Ghrelin and Peptide YY in Youth: Are There Race-Related Differences?

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Obesity prevalence is higher in African-American (AA) vs. American white (AW) youth. Ghrelin is a “hunger” peptide that is high preprandially and decreases postprandially, and peptide YY (PYY) is a “satiety” hormone increasing after meals. Impaired regulation of ghrelin/PYY may be conducive to obesity. We hypothesized that racial differences in childhood obesity could partly be explained by differences in ghrelin/PYY dynamics.

Research Design and Methods:

We investigated: 1) ghrelin suppression/PYY elevation in response to an oral glucose tolerance test (OGTT) in AA vs. AW, and 2) the relationship of ghrelin and PYY dynamics to insulin sensitivity. Thirty-three AA and 54 AW prepubertal children underwent an OGTT measuring ghrelin, PYY, glucose, and insulin. Fasting glucose to insulin ratio (GF/IF) was used to assess the relationship of insulin sensitivity to fasting and post-OGTT ghrelin and PYY levels.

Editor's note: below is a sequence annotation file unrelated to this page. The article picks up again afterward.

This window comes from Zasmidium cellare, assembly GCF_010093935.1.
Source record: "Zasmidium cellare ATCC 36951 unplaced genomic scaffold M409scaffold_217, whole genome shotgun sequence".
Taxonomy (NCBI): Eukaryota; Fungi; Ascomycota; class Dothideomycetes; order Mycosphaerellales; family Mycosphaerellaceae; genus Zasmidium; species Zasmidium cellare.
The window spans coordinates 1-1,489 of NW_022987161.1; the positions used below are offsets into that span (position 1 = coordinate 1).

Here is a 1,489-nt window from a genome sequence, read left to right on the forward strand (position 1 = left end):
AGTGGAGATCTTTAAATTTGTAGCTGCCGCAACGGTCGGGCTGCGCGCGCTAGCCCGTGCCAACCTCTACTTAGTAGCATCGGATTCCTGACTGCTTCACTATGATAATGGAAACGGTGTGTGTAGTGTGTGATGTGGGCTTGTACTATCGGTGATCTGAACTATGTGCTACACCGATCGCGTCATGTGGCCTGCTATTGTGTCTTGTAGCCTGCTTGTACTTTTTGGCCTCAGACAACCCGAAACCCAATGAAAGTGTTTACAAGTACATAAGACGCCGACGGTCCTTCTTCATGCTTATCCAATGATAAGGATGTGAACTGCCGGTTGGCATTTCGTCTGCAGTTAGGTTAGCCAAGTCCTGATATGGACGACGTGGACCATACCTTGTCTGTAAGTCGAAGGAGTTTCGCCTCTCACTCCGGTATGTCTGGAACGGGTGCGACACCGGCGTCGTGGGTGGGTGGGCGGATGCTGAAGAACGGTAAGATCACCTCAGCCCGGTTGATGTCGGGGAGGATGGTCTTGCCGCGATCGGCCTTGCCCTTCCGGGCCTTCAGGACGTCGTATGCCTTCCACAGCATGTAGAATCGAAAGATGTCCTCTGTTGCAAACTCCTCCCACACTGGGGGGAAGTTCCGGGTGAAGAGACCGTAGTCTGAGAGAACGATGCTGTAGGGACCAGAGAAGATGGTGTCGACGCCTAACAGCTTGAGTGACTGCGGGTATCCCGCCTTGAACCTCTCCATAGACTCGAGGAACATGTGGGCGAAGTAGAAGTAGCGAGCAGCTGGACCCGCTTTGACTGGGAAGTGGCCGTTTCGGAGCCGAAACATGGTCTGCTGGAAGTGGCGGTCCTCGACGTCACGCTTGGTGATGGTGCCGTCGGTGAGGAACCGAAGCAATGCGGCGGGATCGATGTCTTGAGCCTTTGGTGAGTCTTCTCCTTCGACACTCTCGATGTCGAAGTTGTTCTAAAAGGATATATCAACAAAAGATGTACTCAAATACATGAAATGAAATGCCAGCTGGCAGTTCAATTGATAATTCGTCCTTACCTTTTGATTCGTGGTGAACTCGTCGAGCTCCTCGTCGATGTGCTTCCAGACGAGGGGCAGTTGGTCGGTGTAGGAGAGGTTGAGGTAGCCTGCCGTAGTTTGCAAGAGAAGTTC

OGTT-induced suppression in ghrelin (Δ ghrelin) was lower in AA youth. Δ ghrelin correlated with GF/IF (r = 0.47, P < 0.001) and Δ insulin at 30 min (r = −0.47, P < 0.001). In multiple regression analysis, race (P = 0.013) and GF/IF (P = 0.004) contributed independently to the variance in Δ ghrelin (R2 = 0.28, P < 0.001). Fasting and post-OGTT PYY levels were lower in AAs and were not related to insulin sensitivity.


The lower suppression of ghrelin in AA, but not the lower PYY levels, correlates with insulinemia and insulin resistance. Less ghrelin suppression and PYY elevation after a meal in black youth could be a potential mechanism of race-related differences in hunger/satiety predisposing to risk of obesity.

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